27 responses to “South Shore Adventure in Iceland”

  1. And more fabulous photos and videos of your adventures! Thanks so much for sharing them.

    Liked by 1 person

  2. Ok. That’s it. All you had to say was “seven step spa ritual.” I’m in. Sign me up. Everything else looks great, too, especially those cool rocks that look like Ireland’s Giant’s Causeway, but I’ll just look at photos of all of Iceland’s natural features on my phone while I engage in the spa ritual.

    Liked by 1 person

    1. Apparently the rock formations at this spa are “fake” but I still loved every minute of it! We went to three spa lagoons in three days…life is good on vacation 🙂

      Liked by 1 person

  3. It looks really interesting and I would love to have gone, though I have always been terrified of volcanoes!

    Liked by 1 person

    1. I think a healthy fear of volcanoes sounds very reasonable!


  4. The basalt stacks are so interesting looking, and much larger than imagined! What a great trip you’re having! Maggie

    Liked by 1 person

    1. They were massive and so interesting to see. Thanks for reading!


  5. I’m so glad you got to visit the South Coast of Iceland; among the various day trip tours I took when I was in the country in 2018, the south coast was my favorite! Skógafoss and Seljalandsfoss (the latter being the “Justin Bieber waterfall” from one of his music videos, haha) were my favorite waterfalls to have seen, and it’s incredible one can get so close to them– and get soaked! Vik’s black sand beach had been on my bucket list, and it was really rewarding to have gone…although the wild wind nearly blew me away! Can’t wait to read your final installment about your time in Iceland!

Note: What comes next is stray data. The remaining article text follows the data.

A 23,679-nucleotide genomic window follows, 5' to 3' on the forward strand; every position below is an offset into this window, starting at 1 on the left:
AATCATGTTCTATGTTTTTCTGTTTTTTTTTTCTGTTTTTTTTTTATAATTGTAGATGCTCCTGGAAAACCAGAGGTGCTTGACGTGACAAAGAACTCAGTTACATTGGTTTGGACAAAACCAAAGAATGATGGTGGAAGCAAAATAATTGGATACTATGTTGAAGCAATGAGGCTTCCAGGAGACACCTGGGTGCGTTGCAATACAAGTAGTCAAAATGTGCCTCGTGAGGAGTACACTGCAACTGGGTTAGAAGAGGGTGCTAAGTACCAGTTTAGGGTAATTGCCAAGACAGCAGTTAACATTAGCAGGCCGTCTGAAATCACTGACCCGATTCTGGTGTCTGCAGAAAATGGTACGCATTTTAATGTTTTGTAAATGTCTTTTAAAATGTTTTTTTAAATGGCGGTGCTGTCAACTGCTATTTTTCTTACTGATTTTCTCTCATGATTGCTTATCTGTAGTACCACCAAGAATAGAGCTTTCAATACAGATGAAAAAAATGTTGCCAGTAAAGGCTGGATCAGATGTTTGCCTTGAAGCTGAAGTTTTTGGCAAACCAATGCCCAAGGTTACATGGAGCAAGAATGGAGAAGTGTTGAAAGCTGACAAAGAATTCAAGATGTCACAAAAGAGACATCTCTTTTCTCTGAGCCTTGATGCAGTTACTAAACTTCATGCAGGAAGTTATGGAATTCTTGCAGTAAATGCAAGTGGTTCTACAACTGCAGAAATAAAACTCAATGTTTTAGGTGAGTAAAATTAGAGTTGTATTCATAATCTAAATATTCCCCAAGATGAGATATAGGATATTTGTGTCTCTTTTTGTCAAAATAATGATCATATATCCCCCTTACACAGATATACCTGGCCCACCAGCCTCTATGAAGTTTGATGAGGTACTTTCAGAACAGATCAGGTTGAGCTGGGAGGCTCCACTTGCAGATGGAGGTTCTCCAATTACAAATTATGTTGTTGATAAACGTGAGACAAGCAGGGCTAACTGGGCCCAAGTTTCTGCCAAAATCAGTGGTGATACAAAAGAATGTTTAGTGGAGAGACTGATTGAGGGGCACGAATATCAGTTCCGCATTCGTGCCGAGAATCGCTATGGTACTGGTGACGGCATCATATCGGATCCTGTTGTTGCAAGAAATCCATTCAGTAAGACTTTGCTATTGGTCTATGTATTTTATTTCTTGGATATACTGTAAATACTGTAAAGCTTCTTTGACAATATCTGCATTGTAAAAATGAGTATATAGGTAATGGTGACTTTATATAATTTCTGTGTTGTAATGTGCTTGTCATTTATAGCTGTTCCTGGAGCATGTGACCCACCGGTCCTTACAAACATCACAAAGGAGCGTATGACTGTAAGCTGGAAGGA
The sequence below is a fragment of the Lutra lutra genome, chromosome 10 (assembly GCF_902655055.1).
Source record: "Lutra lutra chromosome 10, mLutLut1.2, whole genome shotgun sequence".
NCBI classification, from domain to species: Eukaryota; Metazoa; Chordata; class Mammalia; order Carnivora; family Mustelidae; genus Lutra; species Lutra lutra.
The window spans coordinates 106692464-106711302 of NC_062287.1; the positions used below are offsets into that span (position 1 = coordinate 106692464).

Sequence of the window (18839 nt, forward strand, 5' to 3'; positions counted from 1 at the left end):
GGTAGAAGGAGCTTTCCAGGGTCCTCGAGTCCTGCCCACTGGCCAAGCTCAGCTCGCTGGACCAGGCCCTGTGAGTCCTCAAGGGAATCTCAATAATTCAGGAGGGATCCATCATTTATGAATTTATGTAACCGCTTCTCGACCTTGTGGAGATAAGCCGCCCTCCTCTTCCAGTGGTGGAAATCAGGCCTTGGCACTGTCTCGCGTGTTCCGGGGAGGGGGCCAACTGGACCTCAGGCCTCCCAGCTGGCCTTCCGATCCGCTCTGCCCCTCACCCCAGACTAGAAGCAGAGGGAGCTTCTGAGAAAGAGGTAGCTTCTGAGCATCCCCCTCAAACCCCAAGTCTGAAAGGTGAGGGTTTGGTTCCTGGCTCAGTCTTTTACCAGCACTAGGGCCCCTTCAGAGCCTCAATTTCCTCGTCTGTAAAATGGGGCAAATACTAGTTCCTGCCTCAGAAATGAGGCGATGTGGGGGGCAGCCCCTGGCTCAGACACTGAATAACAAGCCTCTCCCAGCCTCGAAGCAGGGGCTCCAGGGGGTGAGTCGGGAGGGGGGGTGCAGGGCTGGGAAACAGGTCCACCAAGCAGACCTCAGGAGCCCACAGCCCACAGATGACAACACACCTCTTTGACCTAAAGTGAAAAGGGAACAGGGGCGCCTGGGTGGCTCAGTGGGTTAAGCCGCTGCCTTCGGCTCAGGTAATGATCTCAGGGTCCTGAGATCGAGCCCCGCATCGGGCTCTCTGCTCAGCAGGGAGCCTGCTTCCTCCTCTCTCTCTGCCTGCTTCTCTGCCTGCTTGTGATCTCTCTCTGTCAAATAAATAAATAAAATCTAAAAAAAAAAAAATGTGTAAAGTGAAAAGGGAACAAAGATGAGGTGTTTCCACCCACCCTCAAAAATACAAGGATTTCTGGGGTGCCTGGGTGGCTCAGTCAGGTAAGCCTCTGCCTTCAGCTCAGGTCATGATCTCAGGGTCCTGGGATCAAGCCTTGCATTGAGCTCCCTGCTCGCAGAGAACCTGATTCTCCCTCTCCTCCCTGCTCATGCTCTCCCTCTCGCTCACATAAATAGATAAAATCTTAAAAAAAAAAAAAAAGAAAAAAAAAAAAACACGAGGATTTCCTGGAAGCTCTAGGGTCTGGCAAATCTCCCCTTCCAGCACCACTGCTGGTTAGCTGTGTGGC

Liked by 1 person

    1. The waterfalls we saw on this trip were so cool and each so different from each other. We didn’t deal with too much wind on our visit to the black sand beach but I imagine it can get quite wild out there. Our guide warned us about sneaker waves that have taken the lives of a few tourists, yikes.

      Liked by 1 person

      1. Yup, I nearly got pulled in when I foolishly stood too close to the water. Never repeating that again! 😬

        Liked by 1 person

  6. Those waterfalls sure look powerful! What a wonderful trip this is 🙂

    Liked by 1 person

    1. Iceland had the coolest waterfalls I’ve ever seen!


  7. Iceland is near the top of my places to see list and that has been reinforced with your beautiful pictures!

    Liked by 1 person

    1. You need to go, it really is like no other place on earth.

      Liked by 1 person

  8. Absolutely stunning. It looks like nowhere else on earth.

    Liked by 1 person

  9. […] by now, but our trip to Iceland really was awesome. After our tours through the Golden Circle and south coast, it was time to wrap up our visit to this magnificent country and head back home to Canada, which […]


  10. Your pictures are gorgeous. I’m glad you had fabulous weather to more fully appreciate the views.

    Liked by 1 person

    1. Yes we got super lucky with the weather! I was prepared for lots of rain and wind but we had sunny skies almost the entire time.

      Liked by 1 person

  11. I also liked the waterfalls in Iceland, aren’t they better in nature like that than our Niagara-on-Business? 🙂

    Liked by 1 person

    1. I had this discussion with my boyfriend. I agree that the ones in Iceland were superior to Niagara Falls even if smaller, because it’s so much more interesting to see them in a natural environment and not all built up into an attraction!

      Liked by 1 person

  12. It’s pretty amazing how most of the country is an uninhabited moonscape of craters, bright green moss, towering glaciers, volcanoes, hot springs, and fields of lava rock. Would love to visit Iceland one day 🙂 Aiva xx

    Liked by 1 person

    1. “Moonscape” is a good way to describe the landscape of Iceland!

      Liked by 1 person

  13. It’s just so beautiful, what a wonderful landscape 🙂

    Liked by 1 person

    1. Yes, it’s indescribably beautiful there 🙂


  14. […] South Shore Adventure in Iceland — I’ve Bean Travelling […]


Leave a Reply

Fill in your details below or click an icon to log in: Logo

You are commenting using your account. Log Out /  Change )

Twitter picture

You are commenting using your Twitter account. Log Out /  Change )

Facebook photo

You are commenting using your Facebook account. Log Out /  Change )

Connecting to %s

This site uses Akismet to reduce spam. Learn how your comment data is processed.